Bell, his investigator, claim Morrissey lied in Taser reportPublished 15 hours ago
BY JESSICA TUTTLE
The Kenosha Police and Fire Commission Tuesday heard new allegations of
dishonesty and coverup by the Kenosha Police Department.
Ira Robins, and investigative consultant hired by Michael ME. Bell, said
Kenosha Police Chief John Morrissey lied about providing an independent and
unbiased review of an incident in July in which a police officer stunned a man
with a Taser.
“This issue is a terrible situation,” Robins told the commission. “You people
ordered (Morrissey) to do an investigation, and he tampered with it and tried to
pull a trick on you, and as a matter of fact, did pull a trick on you.”
Bell launched a campaign eight years ago calling for outside review of cases
involving police use of force after his son, Michael E. Bell, 21, was shot to
death in November 2004 by a Kenosha police officer. The city eventually reached
a $1.75 million out-of-court settlement with the Bell family after the family
filed a federal civil rights case.
“The role of the Police and Fire Commission is to protect the public
interest,” Bell said. “It’s not to act as a buffer to cover criminal acts by the
police. They need to take leadership in this and restore the public’s trust in
law enforcement here.”
The allegations presented on Tuesday stem from the investigation of a July 7
incident in which police were called about a brewing fight about 4:30 a.m. in
the 2200 block of 54th Street, according to Kenosha police reports. Officer
Brian Ruha allegedly deployed a Taser within 15 seconds of approaching the scene
of the reported fight.
Commission accepts chief’s findings
The commission unanimously accepted Morrissey’s decision in February not to
discipline the officer. Morrissey’s recommendations were determined by a
combination of his own findings and reportedly independent reviews.
Randall Revling, litigation consultant and expert in the use of force by law
enforcement officers, said he believed Ruha was justified and found his actions
to be commendable. In addition, a report completed by Chuck Joyner, retired CIA
and FBI special agent with experience in use-of-force training and
consultations, said there were pre-incident and post-incident events that
indicated Ruha acted appropriately.
During his investigation, Robins requested a variety of documents, including
emails and records of calls made between Morrissey and the reviewers.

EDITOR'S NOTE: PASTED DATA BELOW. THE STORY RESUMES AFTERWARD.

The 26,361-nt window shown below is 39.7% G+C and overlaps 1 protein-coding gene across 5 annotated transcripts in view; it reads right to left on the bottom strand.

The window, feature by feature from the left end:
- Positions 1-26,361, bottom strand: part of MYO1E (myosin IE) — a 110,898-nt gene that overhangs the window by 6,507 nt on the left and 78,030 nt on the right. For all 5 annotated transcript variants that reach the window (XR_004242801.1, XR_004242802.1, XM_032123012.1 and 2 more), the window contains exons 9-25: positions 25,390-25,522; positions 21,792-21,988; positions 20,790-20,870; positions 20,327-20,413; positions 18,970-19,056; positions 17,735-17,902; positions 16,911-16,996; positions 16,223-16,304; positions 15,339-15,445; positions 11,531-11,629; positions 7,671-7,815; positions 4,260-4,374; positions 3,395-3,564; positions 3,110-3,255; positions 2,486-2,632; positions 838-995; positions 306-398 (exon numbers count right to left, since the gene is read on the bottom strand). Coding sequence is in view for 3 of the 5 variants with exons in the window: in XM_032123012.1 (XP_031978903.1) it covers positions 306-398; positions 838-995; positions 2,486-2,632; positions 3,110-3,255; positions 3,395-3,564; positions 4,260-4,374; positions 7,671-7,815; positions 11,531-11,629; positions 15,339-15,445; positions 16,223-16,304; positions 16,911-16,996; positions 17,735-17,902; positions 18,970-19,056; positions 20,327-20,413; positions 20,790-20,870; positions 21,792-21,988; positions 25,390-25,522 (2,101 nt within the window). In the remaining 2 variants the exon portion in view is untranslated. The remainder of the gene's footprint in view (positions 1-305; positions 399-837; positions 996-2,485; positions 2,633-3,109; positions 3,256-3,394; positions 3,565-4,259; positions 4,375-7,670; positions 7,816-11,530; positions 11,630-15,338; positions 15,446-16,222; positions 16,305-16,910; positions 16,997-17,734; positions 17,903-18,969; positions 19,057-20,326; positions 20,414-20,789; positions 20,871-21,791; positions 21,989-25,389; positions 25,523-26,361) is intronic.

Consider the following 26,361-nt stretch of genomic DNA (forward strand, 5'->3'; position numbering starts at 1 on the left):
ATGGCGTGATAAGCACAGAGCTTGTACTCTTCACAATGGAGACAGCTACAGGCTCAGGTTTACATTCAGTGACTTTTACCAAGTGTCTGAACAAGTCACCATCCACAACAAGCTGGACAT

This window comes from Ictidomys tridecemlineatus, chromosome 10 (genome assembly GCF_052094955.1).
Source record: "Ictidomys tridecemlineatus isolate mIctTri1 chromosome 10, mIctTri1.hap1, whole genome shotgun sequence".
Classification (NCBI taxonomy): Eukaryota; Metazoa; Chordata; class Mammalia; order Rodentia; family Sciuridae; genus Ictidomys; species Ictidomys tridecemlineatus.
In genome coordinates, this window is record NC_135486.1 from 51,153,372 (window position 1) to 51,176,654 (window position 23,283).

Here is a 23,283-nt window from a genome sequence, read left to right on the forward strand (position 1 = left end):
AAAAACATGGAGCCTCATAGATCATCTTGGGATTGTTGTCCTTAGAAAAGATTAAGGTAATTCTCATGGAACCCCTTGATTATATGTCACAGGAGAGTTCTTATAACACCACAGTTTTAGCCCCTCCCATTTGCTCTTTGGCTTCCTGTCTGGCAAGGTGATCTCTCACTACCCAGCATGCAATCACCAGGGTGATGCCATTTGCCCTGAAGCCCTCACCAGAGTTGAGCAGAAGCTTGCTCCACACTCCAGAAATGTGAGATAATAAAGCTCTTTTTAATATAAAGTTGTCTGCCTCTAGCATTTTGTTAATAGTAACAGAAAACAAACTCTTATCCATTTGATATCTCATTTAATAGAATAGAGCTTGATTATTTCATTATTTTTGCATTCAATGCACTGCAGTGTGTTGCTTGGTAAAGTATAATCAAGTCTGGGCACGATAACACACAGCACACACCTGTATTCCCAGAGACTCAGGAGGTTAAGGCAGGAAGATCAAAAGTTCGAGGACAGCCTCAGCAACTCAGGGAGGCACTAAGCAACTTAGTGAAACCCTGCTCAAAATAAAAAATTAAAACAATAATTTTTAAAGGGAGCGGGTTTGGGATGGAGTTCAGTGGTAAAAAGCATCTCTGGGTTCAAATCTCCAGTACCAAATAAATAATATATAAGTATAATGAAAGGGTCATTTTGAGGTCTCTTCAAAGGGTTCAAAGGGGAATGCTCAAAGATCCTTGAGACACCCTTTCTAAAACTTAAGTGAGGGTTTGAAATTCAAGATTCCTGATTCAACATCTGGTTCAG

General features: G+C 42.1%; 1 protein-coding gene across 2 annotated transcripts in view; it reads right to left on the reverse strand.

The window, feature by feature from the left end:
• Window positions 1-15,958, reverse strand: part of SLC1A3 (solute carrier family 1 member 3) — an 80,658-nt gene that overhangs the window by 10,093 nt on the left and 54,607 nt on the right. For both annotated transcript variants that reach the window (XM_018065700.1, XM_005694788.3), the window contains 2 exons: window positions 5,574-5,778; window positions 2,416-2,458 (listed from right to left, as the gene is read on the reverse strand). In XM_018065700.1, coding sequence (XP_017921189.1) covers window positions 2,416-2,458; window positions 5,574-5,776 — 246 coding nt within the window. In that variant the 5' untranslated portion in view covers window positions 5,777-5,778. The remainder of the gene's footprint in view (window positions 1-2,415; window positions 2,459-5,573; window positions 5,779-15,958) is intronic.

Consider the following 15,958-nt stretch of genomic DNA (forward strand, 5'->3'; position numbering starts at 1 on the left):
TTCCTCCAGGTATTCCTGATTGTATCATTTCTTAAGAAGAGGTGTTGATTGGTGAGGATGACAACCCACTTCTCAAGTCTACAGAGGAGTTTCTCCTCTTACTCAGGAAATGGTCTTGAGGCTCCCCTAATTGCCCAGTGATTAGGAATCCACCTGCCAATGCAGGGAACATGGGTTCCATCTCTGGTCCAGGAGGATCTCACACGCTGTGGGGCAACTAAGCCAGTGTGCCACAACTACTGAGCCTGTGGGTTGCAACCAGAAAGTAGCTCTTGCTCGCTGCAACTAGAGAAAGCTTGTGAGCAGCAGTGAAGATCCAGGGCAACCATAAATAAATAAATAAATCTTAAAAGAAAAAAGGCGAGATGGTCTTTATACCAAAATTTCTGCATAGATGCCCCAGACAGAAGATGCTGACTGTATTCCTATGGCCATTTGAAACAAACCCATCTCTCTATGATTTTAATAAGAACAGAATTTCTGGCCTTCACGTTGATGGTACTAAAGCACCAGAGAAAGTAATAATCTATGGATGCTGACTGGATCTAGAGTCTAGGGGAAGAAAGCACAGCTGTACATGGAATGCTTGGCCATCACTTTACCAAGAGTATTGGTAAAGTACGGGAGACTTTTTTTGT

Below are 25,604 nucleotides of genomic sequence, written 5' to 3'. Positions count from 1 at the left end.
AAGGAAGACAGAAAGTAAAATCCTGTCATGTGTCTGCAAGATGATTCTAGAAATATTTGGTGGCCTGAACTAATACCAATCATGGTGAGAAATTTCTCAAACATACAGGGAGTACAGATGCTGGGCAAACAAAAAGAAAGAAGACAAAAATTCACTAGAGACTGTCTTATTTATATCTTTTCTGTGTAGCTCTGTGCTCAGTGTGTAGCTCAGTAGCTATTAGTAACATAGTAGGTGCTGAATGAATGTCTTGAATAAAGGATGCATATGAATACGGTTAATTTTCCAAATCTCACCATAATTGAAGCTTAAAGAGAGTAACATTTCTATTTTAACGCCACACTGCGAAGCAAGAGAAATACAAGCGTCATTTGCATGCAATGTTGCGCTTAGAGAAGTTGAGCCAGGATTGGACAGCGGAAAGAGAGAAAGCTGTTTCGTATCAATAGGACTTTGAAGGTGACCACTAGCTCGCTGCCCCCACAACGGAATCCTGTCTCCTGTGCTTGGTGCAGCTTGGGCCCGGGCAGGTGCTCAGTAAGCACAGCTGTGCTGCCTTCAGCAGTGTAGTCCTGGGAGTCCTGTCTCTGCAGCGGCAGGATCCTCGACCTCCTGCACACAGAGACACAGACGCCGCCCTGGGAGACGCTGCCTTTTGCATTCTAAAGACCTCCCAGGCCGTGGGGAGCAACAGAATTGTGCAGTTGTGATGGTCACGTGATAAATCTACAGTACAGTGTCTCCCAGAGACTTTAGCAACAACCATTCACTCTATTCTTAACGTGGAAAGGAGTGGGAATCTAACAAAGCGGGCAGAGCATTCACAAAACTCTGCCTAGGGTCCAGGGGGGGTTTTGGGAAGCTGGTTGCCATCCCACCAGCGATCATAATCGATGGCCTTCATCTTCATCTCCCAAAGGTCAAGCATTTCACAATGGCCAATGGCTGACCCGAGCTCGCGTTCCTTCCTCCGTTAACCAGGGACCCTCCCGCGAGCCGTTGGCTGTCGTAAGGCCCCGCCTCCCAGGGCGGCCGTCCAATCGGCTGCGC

Morrissey provided them with his personal email address and cellphone number
as preferred contact information and wrote, “I am not using my work email due to
open records request.”
Robins: Chief tampered with probe
Robins said the chief retained control of the opinion and helped edit
In an email to Joyner, Morrissey said he attached Joyner’s report with
“additions and corrections” for review. Morrissey also requested two sentences
be added to the report, including one that read, “Chief Morrissey did not
provide his opinion of the incident.” Robins said Joyner’s choice to email his
final work product to the chief as an editable file is “highly unusual.”
In addition, Robins said cellphone records show Morrissey and Revling talked
for a total of 123 minutes between Nov. 26 and Dec. 4. One call, on Dec. 3, was
81 minutes long. Robins claimed the “extensive” telephone contact made it
“obvious” that the two discussed the Taser incident.
“It’s clear that the chief is busted,” Bell said. “This is what I’ve been
saying all along about misconduct and obstruction of justice. ... He
orchestrated, edited and collaborated with each one of these investigators and
then claimed they were independent reviews.”
More materials delivered
Bell said on Friday he delivered an addendum to the FBI and the U.S.
Attorney’s Office regarding Robins’ findings. On Monday, he delivered additional
data to U.S. Rep. Paul Ryan’s office and U.S. Sen. Tammy Baldwin’s office.
“There’s more coming,” Robins said. “We have enough to have this chief
criminally charged, and that’s what I’m asking to be done.”
Morrissey said on Tuesday that he would not address the issue.